Our Members Asked:
I read that famotidine (Pepcid) may help treat COVID-19. Is this true? Might a proton pump inhibitor, like Prilosec, help?
Interest in famotidine for treating COVID-19 (caused by the coronavirus SARS-CoV-2 infection) was triggered by a preliminary report that people in China with COVID-19 who had taken famotidine for its approved use (as an "H2 blocker" to reduce stomach acidity) had better outcomes than people who were not taking it or who had been using other types of acid reducers, such as Prilosec (omeprazole — a proton pump inhibitor or PPI).
However, famotidine has not been shown to prevent SARS-Cov-2 infection and although some preliminary studies and reports suggested a possible benefit of famotidine in people with COVID-19, a large study of hospitalized COVID-19 patients given famotidine upon admission found no benefit.
PPI use may increase the risk of some microbial infections, but it does not seem to affect the risk of SARS-Cov-2 infection. Preliminary evidence has found PPI use to be associated with increased risk of COVID-19 being severe, although not with death.
The evidence regarding famotidine and PPIs in COVID-19 treatment:
An article in Science (April 26, 2020) that discusses the findings from China stated: "In reviewing 6212 COVID-19 patient records, the doctors noticed that many survivors had been suffering from chronic heartburn and were on famotidine rather than more-expensive omeprazole (Prilosec), which is a proton pump inhibitor and the medicine of choice both in the United States and among wealthier Chinese. Hospitalized COVID-19 patients on famotidine appeared to be dying at a rate of about 14% compared with 27% for those not on the drug, although the analysis was crude and the result was not statistically significant." The article also notes anecdotal reports in the U.S. of a women who recovered from symptoms of COVID-19 the day after taking a "megadose" of oral famotidine and of "dramatic improvements" in five other sick people (three confirmed for COVID-19) after taking oral famotidine.
A review of the records of COVID-19 patients (none of whom required immediate mechanical ventilation) admitted to Columbia University hospital in New York showed that those who had received famotidine (intravenous or oral, to suppress gastric acid) within 24 hours of admission were 70% less likely to have died within 30 days of admission than those who had not received famotidine. There was no association between famotidine and the need for intubation (being put on a ventilator). Among the patients who had received famotidine, 72% had received it orally (10 to 40 mg daily) and 28% intravenously (dose not reported) (Freedberg, Gastroenterology 2020).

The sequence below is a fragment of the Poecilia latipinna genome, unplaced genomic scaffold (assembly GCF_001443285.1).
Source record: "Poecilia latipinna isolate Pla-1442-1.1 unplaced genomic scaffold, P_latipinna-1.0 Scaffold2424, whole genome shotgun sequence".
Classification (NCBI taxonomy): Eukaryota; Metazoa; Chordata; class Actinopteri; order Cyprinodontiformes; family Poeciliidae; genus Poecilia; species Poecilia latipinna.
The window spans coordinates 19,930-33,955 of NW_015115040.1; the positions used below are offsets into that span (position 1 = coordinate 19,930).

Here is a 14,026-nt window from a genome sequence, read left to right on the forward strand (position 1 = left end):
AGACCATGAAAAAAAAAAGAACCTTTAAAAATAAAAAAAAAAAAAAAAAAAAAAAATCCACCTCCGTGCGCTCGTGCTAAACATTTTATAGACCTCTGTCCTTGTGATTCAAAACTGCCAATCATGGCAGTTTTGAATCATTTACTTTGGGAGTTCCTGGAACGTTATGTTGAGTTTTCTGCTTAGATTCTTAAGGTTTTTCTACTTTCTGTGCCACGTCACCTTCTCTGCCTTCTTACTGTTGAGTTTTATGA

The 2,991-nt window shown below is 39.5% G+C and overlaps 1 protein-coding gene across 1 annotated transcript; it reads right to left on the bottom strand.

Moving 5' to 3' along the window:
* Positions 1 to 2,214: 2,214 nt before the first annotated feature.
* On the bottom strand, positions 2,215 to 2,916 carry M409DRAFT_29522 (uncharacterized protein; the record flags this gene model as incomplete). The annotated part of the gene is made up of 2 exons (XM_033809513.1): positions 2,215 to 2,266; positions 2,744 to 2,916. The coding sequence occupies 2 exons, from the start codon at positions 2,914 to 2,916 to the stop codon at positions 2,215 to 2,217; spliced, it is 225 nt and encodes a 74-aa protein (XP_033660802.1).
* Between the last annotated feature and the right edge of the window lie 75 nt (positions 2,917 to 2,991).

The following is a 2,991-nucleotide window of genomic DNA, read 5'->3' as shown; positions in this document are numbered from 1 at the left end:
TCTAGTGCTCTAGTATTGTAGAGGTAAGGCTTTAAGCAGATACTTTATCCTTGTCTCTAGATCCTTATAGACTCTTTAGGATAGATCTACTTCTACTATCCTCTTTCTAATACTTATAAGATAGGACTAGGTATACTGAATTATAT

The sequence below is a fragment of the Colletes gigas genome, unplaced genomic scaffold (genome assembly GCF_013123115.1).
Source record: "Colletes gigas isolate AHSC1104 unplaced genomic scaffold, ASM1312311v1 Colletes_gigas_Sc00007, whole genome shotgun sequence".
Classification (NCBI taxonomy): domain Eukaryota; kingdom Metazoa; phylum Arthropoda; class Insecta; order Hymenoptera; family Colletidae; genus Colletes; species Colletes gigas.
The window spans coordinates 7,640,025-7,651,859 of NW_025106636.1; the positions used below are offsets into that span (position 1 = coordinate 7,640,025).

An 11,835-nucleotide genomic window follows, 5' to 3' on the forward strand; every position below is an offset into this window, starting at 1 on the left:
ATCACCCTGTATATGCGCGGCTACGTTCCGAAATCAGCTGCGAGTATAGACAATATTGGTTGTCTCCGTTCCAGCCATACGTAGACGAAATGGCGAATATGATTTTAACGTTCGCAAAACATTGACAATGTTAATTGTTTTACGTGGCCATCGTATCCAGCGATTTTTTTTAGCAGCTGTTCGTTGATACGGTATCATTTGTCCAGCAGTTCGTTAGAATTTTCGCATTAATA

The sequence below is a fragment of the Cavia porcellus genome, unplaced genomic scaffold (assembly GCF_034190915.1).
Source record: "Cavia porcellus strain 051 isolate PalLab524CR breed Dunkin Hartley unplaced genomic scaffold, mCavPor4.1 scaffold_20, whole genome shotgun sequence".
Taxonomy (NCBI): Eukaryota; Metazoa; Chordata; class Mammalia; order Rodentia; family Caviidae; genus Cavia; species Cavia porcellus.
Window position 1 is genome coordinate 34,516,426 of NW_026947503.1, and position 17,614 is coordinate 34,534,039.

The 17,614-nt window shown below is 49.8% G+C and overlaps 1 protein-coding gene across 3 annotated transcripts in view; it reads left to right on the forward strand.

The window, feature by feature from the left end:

However, a larger study of more than 400 hospitalized COVID-19 patients given famotidine (averaging about 27 mg daily) upon admission found no benefit compared to patients not given famotidine. In fact, those not receiving famotidine at home but receiving it in the hospital had a 77% higher risk of death within 30 days (Yeramaneni, Gastroenterol 2021).
Interestingly, in the Columbia study, use of PPIs, which more potently suppress gastric acid, was not associated with reduced risk for death or intubation. Subsequent analysis of data from nine observational studies (including the Columbia study) actually found that PPI use was associated with a 67% increased risk of severe disease in people with COVID-19, as well as an increased risk of secondary infections, although it was not associated with an increased risk of death (Yan, MedRxiv — preprint).
A case study that followed ten adults (ages ranging from 20s to 70s) with COVID-19 who gave themselves high-dose famotidine (ranging from 20 mg to 80 mg three times daily, with most taking the highest dose) for about 5 to 21 days (median of 11 days) found that all reported marked improvements in COVID-19-related symptoms within 24 to 48 hours of starting the drug, and none required hospitalization. Cough and shortness of breath improved more rapidly than fatigue. The time period between onset of symptoms and starting famotidine ranged from 2 days to 26 days. Famotidine was well tolerated: 7 patients did not experience any adverse events, two reported dizziness, and one reported gastrointestinal side effects. These are known side effects of famotidine, as discussed below. One patient experienced temporary forgetfulness. All side effects resolved on discontinuation of famotidine (Janowitz, Gut 2020).